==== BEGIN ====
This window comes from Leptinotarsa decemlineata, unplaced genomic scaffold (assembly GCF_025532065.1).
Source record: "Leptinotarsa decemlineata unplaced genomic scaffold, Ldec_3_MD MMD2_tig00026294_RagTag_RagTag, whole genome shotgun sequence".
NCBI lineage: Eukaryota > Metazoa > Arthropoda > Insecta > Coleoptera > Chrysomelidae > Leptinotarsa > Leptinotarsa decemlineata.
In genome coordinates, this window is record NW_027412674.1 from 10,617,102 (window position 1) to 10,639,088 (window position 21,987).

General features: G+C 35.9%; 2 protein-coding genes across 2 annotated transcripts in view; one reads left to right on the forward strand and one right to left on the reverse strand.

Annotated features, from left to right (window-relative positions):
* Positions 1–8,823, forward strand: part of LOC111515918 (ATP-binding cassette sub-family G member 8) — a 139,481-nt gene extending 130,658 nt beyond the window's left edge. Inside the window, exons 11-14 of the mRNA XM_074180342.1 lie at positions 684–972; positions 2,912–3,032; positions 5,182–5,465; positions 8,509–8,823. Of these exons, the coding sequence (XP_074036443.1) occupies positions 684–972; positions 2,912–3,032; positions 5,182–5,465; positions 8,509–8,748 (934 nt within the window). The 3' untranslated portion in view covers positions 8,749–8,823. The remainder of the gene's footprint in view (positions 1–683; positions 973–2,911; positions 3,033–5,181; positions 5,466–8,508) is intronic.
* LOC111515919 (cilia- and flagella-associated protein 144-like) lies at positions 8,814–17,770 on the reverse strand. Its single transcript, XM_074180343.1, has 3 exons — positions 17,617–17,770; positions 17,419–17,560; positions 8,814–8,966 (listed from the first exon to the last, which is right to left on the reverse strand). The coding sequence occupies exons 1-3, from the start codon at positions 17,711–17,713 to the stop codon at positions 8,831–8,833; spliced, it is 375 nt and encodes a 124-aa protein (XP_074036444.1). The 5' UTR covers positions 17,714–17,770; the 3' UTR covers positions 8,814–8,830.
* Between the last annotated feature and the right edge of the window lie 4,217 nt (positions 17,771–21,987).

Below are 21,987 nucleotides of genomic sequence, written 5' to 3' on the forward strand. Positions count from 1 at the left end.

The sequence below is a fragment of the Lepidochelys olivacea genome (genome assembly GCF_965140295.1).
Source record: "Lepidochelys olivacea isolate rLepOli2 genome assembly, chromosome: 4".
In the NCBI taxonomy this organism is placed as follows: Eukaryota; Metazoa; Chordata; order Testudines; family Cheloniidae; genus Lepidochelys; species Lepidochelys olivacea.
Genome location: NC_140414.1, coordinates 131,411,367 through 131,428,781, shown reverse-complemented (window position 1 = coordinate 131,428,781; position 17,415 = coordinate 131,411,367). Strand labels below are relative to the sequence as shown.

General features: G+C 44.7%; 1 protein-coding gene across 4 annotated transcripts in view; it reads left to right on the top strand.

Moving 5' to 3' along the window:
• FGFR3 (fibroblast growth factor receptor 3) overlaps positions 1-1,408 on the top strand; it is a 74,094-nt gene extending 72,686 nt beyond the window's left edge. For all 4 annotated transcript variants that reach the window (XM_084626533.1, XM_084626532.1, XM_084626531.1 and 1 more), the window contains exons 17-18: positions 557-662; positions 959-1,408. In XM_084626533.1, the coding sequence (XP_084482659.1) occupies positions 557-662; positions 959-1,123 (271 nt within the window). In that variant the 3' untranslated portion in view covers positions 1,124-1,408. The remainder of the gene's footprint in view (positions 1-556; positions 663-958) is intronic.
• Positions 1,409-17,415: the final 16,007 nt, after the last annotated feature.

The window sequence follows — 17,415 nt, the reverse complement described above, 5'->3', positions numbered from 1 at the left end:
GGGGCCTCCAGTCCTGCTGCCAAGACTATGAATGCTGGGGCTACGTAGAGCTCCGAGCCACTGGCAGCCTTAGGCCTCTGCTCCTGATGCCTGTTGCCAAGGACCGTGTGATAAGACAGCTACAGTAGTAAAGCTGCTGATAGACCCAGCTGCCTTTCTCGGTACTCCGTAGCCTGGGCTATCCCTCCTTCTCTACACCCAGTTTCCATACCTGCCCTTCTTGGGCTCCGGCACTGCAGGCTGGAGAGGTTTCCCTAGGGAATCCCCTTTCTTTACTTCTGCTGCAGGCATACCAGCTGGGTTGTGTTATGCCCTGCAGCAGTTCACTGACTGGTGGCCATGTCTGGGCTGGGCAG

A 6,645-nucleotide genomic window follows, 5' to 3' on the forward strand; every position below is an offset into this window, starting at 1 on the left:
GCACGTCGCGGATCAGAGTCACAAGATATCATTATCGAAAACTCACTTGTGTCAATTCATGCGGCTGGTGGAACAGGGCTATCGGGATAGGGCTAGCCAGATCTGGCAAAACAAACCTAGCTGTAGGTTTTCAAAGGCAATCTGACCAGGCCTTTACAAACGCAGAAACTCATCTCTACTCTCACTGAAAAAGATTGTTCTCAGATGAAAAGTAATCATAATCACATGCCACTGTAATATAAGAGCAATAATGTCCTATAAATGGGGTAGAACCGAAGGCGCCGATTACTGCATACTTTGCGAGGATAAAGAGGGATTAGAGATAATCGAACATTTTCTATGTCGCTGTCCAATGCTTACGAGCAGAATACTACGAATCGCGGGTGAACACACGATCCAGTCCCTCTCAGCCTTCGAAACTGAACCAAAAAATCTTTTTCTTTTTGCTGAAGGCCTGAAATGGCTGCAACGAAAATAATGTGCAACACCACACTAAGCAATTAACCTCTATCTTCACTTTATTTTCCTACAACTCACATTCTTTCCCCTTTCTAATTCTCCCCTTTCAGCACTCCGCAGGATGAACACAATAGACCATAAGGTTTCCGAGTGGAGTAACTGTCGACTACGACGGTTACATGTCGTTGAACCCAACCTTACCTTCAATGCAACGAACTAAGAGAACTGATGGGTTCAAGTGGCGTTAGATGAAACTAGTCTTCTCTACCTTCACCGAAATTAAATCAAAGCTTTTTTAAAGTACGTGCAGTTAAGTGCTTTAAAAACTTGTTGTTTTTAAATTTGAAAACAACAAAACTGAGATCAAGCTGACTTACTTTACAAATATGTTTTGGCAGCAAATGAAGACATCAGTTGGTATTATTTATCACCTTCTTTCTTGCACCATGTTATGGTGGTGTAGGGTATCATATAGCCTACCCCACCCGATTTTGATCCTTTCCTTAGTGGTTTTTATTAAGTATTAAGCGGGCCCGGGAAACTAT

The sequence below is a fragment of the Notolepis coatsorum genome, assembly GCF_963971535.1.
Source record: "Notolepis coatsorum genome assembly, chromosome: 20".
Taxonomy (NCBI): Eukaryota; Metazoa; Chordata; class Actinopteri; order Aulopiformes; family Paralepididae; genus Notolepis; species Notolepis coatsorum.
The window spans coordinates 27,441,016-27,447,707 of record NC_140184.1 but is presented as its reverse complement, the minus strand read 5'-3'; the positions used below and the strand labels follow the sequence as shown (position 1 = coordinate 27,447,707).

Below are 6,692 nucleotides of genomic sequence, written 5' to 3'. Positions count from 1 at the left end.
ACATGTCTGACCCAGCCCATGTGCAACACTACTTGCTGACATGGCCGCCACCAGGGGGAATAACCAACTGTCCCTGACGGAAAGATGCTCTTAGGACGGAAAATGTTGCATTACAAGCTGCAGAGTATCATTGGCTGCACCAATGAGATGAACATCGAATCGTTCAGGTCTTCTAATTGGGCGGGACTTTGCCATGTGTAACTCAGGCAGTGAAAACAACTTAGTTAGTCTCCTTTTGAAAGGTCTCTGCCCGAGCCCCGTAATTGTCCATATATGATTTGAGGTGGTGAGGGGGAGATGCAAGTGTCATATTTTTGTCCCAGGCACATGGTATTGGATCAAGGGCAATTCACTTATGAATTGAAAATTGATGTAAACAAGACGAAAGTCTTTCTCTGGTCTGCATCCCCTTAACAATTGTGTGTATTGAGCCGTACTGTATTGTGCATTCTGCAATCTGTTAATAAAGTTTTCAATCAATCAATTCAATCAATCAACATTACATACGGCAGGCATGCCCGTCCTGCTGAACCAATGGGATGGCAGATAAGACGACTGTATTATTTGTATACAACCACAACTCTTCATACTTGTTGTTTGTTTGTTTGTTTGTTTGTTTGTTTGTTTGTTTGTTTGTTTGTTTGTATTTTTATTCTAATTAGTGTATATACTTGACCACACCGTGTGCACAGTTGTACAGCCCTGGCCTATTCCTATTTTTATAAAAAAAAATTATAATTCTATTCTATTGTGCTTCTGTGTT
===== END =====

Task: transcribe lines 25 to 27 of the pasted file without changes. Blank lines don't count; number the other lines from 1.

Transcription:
Taxonomy (NCBI): Eukaryota; Metazoa; Chordata; class Actinopteri; order Aulopiformes; family Paralepididae; genus Notolepis; species Notolepis coatsorum.
The window spans coordinates 27,441,016-27,447,707 of record NC_140184.1 but is presented as its reverse complement, the minus strand read 5'-3'; the positions used below and the strand labels follow the sequence as shown (position 1 = coordinate 27,447,707).

Below are 6,692 nucleotides of genomic sequence, written 5' to 3'. Positions count from 1 at the left end.